Greg Myre

At first glance, five killings in three states since last May appeared to be unrelated, isolated cases.

But a common thread is emerging. Three young men have been charged, and all appear to have links to the same white supremacist group: the Atomwaffen Division.

Atomwaffen is German for "atomic weapons," and the group is extreme. It celebrates Adolf Hitler and Charles Manson, its online images are filled with swastikas, and it promotes violence.

What weapon did the gunman use in the recent shooting at Marjory Stoneman Douglas High School in Florida?

If you said the AR-15, you'd be wrong. And we'll explain in a moment.

For more than a half-century, the AR-15 has been popular among gun owners, widely available in gun stores and, for many years, even appeared in the Sears catalog.

Yet over the past decade, the AR-15 and its offshoots have been used in many of the country's worst mass shootings. This has reignited the debate about their widespread availability.

President Trump on Friday announced a fresh round of sanctions against North Korea in an attempt to block oil and other prohibited products from getting to the Asian nation.

"We have imposed the heaviest sanctions ever imposed," Trump said at the conclusion of his speech to the Conservative Political Action Conference in Oxen Hill, Md., just outside Washington. "Hopefully, something positive can happen. We will see."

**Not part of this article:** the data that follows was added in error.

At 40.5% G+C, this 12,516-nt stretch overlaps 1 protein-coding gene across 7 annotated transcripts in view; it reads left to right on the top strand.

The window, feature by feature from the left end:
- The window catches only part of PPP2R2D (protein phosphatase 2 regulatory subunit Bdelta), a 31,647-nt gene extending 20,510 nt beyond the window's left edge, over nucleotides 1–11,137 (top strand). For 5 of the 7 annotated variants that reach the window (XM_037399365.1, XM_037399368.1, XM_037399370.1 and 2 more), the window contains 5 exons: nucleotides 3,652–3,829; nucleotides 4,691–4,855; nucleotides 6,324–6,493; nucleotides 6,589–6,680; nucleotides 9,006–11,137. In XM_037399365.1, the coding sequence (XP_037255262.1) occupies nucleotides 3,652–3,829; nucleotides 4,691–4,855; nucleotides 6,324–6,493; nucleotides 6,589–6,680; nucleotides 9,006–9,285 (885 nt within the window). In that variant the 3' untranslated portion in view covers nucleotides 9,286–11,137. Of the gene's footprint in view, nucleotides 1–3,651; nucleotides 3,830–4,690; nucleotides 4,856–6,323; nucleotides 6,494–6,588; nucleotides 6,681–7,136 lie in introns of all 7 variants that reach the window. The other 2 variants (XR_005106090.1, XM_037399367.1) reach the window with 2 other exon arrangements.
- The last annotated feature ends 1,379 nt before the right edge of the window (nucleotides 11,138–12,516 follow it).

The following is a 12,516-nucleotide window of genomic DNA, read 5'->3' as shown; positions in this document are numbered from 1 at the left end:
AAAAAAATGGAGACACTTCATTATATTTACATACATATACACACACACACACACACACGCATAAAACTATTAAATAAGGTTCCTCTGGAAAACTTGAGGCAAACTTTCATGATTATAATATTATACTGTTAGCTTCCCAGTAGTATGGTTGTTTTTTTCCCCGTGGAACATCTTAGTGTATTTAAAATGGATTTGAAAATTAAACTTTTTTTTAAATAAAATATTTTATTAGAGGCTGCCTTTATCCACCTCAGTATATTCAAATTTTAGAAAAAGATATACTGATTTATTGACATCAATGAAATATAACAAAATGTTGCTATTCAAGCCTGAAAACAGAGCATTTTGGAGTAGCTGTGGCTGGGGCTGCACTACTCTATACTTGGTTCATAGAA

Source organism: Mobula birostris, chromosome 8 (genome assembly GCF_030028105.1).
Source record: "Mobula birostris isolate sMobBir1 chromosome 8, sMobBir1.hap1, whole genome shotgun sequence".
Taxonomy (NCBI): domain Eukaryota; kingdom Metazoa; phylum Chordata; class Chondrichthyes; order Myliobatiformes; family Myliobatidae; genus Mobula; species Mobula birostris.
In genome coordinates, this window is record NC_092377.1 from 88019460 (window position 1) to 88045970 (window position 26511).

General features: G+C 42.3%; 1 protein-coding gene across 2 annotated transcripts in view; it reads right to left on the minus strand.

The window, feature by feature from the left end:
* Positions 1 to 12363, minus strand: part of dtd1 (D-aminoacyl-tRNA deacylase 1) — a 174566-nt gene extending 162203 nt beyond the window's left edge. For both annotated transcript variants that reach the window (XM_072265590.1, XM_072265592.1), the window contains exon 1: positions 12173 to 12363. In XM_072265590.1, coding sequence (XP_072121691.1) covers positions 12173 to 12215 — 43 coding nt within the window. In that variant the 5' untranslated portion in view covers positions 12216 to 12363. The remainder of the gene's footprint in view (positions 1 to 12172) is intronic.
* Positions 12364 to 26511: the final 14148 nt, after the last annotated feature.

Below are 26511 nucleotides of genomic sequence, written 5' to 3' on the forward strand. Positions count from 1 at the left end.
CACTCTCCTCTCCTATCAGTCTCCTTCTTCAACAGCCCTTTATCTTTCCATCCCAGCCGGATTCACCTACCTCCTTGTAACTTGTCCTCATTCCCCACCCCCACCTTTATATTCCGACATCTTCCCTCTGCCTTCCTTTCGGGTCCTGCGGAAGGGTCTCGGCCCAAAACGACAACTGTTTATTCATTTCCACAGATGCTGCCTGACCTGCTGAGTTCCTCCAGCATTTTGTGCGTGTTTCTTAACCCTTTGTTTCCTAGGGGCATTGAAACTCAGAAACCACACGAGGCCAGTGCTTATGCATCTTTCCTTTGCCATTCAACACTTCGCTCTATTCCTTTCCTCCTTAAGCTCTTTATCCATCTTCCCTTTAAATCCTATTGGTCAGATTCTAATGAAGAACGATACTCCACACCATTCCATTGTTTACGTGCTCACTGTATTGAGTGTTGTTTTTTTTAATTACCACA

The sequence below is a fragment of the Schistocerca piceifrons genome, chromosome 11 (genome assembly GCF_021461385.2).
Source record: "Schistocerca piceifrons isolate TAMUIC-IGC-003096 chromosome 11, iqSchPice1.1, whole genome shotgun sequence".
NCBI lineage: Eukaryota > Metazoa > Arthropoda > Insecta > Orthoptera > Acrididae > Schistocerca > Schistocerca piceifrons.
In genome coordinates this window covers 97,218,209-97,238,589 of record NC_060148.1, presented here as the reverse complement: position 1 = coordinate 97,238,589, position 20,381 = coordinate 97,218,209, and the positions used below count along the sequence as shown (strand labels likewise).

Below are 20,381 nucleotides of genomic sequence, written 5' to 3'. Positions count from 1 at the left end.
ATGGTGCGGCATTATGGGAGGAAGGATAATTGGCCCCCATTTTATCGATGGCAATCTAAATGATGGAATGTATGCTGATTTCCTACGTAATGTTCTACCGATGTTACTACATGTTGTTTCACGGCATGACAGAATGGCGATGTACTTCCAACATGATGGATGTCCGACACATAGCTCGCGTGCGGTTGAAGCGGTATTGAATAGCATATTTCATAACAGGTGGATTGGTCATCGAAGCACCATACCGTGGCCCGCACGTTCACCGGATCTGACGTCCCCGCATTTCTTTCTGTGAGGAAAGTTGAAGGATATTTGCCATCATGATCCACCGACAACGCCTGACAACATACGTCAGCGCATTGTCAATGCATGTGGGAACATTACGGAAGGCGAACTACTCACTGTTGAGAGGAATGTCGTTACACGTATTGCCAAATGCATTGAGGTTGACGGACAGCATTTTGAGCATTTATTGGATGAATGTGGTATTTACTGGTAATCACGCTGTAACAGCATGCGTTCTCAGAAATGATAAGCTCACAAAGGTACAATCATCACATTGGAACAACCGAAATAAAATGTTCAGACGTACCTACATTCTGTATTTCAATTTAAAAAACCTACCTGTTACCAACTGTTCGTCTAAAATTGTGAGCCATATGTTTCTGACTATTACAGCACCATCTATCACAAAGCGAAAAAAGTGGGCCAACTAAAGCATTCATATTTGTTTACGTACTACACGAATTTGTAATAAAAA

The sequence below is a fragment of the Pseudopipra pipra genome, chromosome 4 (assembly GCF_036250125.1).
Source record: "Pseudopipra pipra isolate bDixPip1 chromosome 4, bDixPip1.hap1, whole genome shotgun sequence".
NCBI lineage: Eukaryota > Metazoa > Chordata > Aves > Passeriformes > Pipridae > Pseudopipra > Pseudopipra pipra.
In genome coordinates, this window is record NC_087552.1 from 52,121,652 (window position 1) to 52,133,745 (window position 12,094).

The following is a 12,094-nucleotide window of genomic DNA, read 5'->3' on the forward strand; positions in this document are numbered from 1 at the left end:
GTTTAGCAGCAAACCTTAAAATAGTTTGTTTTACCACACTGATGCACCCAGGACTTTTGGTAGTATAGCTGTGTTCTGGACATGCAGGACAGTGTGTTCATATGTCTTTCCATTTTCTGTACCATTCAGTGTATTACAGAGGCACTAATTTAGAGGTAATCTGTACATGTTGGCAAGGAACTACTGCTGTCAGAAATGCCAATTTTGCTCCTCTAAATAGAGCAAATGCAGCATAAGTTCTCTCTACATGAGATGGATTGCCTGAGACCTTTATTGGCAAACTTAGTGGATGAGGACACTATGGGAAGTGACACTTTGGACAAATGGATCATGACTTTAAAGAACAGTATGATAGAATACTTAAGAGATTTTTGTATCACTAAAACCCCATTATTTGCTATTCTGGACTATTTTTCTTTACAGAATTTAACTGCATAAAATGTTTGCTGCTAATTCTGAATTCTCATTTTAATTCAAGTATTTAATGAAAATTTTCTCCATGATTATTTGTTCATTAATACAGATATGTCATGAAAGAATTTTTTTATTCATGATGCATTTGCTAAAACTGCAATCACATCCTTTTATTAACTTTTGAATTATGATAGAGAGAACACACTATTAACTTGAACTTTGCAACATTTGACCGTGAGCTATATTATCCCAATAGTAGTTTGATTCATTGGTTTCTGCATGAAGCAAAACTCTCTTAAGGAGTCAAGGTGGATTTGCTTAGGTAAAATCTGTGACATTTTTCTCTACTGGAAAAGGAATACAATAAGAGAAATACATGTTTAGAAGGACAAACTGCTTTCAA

Intelligence Infighting

Feb 16, 2018

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RACHEL MARTIN, HOST:

Jacob Zuma became South Africa's president in 2009 amid suspicions of corruption. After nine years in office, and many more allegations, he resigned Wednesday after his own African National Congress party told him it was time to go.

Zuma, 75, was a political survivor. But he never escaped the taint of corruption, and his tenure marked the rockiest period in South Africa's post-apartheid era.

China's Spies

Feb 9, 2018

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DAVID GREENE, HOST:

An estimated 300 Americans attempted to join the Islamic State and other radical Islamist groups in Iraq and Syria, including a small number who rose to senior positions, according to the most detailed report to date on this issue.

So far, 12 of those Americans have returned home, yet none has carried out an attack on U.S. soil, according the report released Monday by George Washington University's Program on Extremism.

Copyright 2018 NPR. To see more, visit http://www.npr.org/.

MARY LOUISE KELLY, HOST:

Americans often see provocative presidential tweets, like this one comparing the size of the nuclear buttons in the United States and North Korea:

Iran's protests feature demonstrators upset with the country's lackluster economy and nearly four decades of rule by hard-line Islamic clerics.

Those are the basics, but there is much more behind this latest round of unrest.

Iran is a complicated place, marked by multiple factions all trying to pull the country in different directions.

There is one supreme cleric in charge. But there is also an elected president and robust political debate. While not a democracy, neither is Iran a dictatorship.

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